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Jean Philippe Rameau (1683 – 1764)
Hippolyte et Aricie – Orchestral Suite

Prologue: Overture; Entrée des Habitants de la Forêt; Air en rondeau pour Les Amours; Gavottes I et II; Menuets I et II; Gavottes vives I et II; Marche
1st Act: Marche des Prêtresses de Diane; Premier air; Second air; Tonnerre
2nd Act: Premier Air des furies; Deuxième Air des furies; Troisième Air des furies
3rd Act: Ritournelle; Marche des Treseniens et des Matelots; Air gai; Menuet; Tambourins I, II et III; Premier Rigaudon en Tambourin; Deuxième Rigaudon
4th Act: Rondeau; Menuets I et II
5th Act: Symphonie (Troisième Scène); Vol des Zephyrs; Marche (en 3/4); Chaconne; Gavottes I et II
La Petite Bande/Sigiswald Kuijken
Recorded June 1978, Scholosskirche, Scheiden.
DEUTSCHE HARMONIA MUNDI 74321 935542 [51.39]


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Amazingly this recording, by Sigiswald Kuijken and La Petite Bande, is over 25 years old. Kuijken and harpsichordist Gustav Leonhardt founded the group in 1972 and its composition was based on that of Lully’s orchestra under Louis XIV. On this disc they are led by Sigiswald Kuijken with Wieland Kuijken on cello, Barthold Kuijken on flute and Bob van Asperen on the harpsichord.

Strictly speaking this is not a suite at all, but simply a selection of the dance movements from the opera. The movements are played in the order in which they occur in the opera and though Kuijken has made a selection from various versions of the opera (dating from 1733, 1742 and 1757), no attempt has been made to re-organise the movements so that they make a coherent whole.

By including some of the movements from Rameau’s revisions to the opera, Kuijken enables us to hear the changes that occur in Rameau’s orchestration. ‘Hippolyte et Aricie’ was Rameau’s first tragédie en musique and though written some 50 years after Lully’s last opera, he still adheres to Lully’s diktats regarding the orchestra, both in terms of the disposition of instruments and instrumental writing, with soprano and bass lines dominating. But in the third air des furies from the 2nd Act of the 1757 version, the horns and oboes start to take on a harmonic function, gradually replacing the continuo, rather then being used melodically as they were in 1733. Here and in other places we can see the beginnings of what we think of as classical orchestration.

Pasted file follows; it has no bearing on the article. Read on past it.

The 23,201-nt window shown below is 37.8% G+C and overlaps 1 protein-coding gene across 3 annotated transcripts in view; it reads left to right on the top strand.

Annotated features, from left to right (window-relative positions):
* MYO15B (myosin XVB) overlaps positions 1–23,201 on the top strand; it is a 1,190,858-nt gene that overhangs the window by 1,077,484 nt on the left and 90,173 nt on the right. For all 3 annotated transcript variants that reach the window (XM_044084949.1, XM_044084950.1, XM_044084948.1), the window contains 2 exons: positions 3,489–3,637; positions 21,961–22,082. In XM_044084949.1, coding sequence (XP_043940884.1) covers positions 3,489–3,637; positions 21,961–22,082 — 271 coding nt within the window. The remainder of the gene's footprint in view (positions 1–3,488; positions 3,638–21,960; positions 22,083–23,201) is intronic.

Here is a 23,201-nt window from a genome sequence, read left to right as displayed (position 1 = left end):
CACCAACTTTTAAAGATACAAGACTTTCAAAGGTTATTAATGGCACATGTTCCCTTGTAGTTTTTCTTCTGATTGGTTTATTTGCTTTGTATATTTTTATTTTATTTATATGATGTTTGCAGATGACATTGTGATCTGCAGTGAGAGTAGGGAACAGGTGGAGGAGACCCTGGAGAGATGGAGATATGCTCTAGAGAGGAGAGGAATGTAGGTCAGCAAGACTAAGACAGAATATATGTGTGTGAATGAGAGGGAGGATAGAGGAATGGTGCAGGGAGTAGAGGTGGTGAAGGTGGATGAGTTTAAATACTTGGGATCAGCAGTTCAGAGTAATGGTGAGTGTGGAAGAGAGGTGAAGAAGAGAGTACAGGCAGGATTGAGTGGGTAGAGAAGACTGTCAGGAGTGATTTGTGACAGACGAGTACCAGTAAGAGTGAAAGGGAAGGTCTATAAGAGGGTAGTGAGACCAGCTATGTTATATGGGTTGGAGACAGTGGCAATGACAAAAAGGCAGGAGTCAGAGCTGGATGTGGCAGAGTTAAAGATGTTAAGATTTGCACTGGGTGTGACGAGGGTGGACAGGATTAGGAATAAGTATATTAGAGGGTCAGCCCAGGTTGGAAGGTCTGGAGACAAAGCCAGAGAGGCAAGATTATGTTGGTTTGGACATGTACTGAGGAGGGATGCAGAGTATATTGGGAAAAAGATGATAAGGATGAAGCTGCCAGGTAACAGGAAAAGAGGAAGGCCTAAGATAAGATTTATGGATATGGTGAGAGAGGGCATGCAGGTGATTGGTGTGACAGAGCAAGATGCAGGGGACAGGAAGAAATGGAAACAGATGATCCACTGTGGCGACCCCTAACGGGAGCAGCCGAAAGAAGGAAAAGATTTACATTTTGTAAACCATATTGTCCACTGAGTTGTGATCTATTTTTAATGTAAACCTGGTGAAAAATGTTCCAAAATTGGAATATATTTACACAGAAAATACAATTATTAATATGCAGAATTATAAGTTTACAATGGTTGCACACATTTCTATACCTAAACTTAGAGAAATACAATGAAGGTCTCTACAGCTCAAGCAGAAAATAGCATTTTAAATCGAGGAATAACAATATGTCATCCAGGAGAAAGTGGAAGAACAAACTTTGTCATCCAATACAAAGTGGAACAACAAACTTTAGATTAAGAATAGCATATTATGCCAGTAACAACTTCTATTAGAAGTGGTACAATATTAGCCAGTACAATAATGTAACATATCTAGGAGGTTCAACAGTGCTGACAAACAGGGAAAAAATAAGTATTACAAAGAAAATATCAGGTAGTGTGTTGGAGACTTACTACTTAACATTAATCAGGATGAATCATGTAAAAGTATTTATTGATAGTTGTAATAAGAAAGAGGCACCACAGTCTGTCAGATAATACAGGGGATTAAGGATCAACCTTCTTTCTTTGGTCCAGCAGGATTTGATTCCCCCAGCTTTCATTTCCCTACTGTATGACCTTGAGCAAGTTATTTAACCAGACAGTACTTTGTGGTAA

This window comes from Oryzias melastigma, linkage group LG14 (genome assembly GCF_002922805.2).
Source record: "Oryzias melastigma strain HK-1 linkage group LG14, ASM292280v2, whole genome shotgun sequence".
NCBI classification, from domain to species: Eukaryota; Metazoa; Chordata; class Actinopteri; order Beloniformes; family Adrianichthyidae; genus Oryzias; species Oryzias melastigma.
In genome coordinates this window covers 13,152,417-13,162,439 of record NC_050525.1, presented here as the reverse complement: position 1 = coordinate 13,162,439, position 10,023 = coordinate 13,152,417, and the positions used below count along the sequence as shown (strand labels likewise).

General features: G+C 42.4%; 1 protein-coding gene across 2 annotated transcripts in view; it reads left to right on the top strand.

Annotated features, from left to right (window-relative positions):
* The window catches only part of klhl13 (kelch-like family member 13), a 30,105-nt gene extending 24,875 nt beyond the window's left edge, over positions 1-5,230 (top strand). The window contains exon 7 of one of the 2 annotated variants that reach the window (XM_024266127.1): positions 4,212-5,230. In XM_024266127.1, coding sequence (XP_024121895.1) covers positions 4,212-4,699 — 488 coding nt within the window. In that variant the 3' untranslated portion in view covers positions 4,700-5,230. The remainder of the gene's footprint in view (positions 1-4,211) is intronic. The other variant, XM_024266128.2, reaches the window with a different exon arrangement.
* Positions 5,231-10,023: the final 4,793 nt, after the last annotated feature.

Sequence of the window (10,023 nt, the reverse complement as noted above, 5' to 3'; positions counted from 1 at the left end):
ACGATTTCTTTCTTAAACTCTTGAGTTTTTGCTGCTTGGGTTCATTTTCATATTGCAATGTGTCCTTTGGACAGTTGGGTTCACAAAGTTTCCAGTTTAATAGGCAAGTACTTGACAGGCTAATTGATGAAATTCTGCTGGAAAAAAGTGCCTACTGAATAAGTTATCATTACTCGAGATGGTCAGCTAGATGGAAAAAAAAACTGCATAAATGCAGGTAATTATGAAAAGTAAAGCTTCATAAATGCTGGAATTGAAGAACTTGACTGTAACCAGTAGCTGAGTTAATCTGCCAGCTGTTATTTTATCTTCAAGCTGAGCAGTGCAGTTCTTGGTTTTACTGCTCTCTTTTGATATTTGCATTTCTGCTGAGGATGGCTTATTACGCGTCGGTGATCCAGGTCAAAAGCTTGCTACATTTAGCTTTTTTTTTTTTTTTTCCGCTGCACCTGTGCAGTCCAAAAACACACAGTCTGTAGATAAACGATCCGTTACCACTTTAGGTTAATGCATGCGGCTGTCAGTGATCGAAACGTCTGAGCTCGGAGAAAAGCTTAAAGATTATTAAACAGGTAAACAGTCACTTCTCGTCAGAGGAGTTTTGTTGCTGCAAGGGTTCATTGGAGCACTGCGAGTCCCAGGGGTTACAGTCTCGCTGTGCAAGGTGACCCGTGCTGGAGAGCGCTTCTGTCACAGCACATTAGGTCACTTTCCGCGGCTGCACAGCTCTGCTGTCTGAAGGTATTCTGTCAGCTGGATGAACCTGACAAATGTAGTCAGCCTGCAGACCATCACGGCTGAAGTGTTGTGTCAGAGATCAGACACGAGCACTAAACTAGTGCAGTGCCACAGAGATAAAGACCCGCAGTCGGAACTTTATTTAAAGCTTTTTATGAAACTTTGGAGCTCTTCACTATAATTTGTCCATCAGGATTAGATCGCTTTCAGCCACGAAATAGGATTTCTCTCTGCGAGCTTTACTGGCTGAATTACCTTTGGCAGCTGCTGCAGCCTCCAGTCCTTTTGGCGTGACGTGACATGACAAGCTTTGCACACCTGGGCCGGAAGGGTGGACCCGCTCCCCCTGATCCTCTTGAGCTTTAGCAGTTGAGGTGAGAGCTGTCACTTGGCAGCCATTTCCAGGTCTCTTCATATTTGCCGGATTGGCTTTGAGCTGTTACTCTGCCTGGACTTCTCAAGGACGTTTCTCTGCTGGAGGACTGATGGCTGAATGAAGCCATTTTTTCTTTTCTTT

As for the performances themselves, when Nicholas Anderson reviewed this disc in the Gramophone in 1990 (when it first appeared on CD) he described the performances as first rate. I am not sure that I agree. The group do give performances which are, on the whole, lively and stylish, though there are occasional moments when the strings are untidy and the oboes sound a little sour. But by the end of the disc I was finding the performances a little careful and was rather missing the sense of élan which other groups have brought to this music. Also, I began to long for some vocal contributions. Rameau had a strong sense of musical structure and these entr’actes and divertissements had an important part to play in the structure of the scenes; there are moments when the music seems to lack punctuation because one musical movement leads into another without the essential intervening vocal elements.

These are charming, creditable performances and ‘Hippolyte et Aricie’ is currently not too well served on disc. But personally, I would try and save up for William Christie’s complete recording.

Robert Hugill

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